‘Sometimes It’s Really Tough To Be A Mayor Who Is A 27-Year-Old Female Republican. There Are A Lot Of Stereotypes To Deal With’
September 6, 2014
NEW BRITAIN — When she was campaigning last fall, Erin Stewart promised voters that she wouldn’t be a “business as usual” sort of mayor.
In her first 10 months in the city’s top office, she’s made good on that vow.
Stewart has navigated a political maze to resurrect the stalled Costco project, endured a high-profile setback with the defection of the Rock Cats, and scored a public relations coup by her hardball pressure on the minor league baseball team to pay a $164,000 tax bill.
In a socially conservative city that largely ignores the digital and the faddish, Stewart has scored points — and lost some — through Twitter and selfies.
Her playful Tweet dismissing early reports of the Rock Cats’ departure backfired badly, and two bloggers have been blistering in their criticism of her offhand remarks and ultra-casual, off-duty photos on Facebook and Twitter.
But Stewart’s cheery cellphone photo at President Obama’s visit in March earned praise from voters across the political spectrum who were surprised by a Republican mayor openly welcoming a Democratic president.
“You have the sitting president of the best nation in the world in your town, you’re damn right I’ll be excited about it,” Stewart said in a recent interview, displaying a decisive — but never rancorous — tone that’s marked her first 10 months in office.
As New Britain’s second female mayor and its youngest, Stewart has faced a few challenges that her middle-aged male predecessors never saw.
“Sometimes it’s really tough to be a mayor who is a 27-year-old female Republican. I hear I’m a party girl, I’m wild, I’m not smart enough to do the job,” she said. “None of it’s true. I’ve been told ‘Little girl, you can’t handle the job.’
“I’ve had to reason with people who just go by how I look. One lady told me I should cut my hair — it looks too provocative. I like my hair, I’m going to keep it,” Stewart said. “There are a lot of stereotypes to deal with. I go through a lot of Advil.”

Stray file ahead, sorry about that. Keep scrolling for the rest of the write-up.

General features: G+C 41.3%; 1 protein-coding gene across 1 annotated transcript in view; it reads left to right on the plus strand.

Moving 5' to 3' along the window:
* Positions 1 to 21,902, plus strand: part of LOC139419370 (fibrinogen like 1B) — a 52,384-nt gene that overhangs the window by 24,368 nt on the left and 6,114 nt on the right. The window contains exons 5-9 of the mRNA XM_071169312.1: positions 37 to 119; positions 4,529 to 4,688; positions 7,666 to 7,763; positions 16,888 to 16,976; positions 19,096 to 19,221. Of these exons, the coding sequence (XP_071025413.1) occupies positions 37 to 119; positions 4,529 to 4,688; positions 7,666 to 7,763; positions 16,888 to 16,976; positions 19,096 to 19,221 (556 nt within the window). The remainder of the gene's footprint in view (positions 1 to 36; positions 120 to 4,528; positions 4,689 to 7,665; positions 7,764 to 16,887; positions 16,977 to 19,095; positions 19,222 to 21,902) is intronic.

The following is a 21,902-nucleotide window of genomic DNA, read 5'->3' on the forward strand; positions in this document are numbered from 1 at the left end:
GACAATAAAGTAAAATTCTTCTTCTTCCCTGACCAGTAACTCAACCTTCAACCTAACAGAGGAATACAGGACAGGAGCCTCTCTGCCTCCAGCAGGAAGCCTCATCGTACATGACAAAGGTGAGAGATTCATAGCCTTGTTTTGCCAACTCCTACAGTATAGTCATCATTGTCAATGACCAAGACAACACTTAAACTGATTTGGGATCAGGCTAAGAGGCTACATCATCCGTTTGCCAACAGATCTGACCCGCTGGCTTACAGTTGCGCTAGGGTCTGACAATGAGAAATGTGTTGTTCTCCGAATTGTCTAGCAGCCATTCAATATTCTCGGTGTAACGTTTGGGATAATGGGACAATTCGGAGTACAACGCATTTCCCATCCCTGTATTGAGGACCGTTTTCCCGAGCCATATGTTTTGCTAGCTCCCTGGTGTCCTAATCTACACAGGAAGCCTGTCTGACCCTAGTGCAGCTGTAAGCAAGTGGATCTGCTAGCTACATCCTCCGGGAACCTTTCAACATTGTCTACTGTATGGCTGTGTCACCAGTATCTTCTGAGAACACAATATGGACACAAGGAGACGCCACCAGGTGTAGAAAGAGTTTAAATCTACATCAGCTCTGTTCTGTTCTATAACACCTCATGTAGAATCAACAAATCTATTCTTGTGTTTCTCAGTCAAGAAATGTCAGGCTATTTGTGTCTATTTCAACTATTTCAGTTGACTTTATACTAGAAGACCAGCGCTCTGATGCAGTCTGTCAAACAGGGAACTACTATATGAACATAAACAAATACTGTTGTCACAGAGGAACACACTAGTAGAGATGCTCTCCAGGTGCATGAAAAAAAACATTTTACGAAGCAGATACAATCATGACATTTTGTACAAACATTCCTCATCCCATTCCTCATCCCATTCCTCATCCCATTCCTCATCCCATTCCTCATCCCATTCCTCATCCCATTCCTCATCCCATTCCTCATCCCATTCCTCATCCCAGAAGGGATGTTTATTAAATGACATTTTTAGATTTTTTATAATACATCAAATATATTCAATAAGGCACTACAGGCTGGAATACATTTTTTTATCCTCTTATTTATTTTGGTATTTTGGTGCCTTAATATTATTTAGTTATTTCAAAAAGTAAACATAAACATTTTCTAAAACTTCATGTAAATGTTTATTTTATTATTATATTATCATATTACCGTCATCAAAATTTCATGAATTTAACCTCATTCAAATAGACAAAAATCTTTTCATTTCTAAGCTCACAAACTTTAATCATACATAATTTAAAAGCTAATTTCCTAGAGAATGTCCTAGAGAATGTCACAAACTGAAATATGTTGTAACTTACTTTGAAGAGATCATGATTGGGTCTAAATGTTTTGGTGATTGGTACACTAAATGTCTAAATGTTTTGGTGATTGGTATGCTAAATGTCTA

Stewart readily acknowledges there’s been plenty to learn since November, when she defeated Tim O’Brien, the Democratic incumbent and a career politician.
“I don’t think anyone with more years of experience could have anticipated the things that happened since then,” she said. “There’s no textbook or college class to prepare you. You’re constantly jugging three balls in the air. You’re mayor and town manager, then you go to events and kiss babies and take pictures.”
Relying On Advisers
Stewart has limited experience to fall back on. She has been a legislative aide at the Capitol, and previously served in just one elective office, a single term on the school board. But she said she consults often with many of the seasoned politicians and managers who worked with her father, former Republican Mayor Timothy Stewart, who served four terms.
“You surround yourself with good people and they’ll give you good advice. We talk with people who’ve been in government, and put our younger spin on it,” she said.
“I’ll take advice from some past mayors — Lucian Pawlak, and Mayor [William] McNamara. And I’m asked, ‘Do you call your dad for advice?’ God yes! It doesn’t mean I take it all the time. But I’m very proud of the work my dad did.”
Unlike her father, she works to avoid public confrontations. At a public meeting in August, she was openly dismayed as the Democratic council voted down her plan to sell a water department well, but nevertheless said nothing and moved to the next agenda item seamlessly.
“I’m as much my mom as I am my dad. I have my father’s passion and my mother’s compassion,” she said.
“I like a good argument,” she said, “but I like to have conversations such as that behind closed doors, out of respect to the person. Otherwise in a debate, sometimes you might say something you don’t mean. It’s easy to start name-calling, and it’s important not to get caught up in that.”
Democratic Alderman David DeFronzo, rumored to be her most likely challenger in 2015 if she seeks re-election, credits Stewart for setting a tone of civility.
“Even though she and I have disagreed on some major issues, she’s made a good faith effort to work with the council,” he said. “I’m hopeful that will continue for the remainder of her term. I would have no problem talking with her or [Chief of Staff] John Healey about anything that comes up.”
Among the setbacks in her first months on the job was education funding, always a controversial topic in this impoverished city.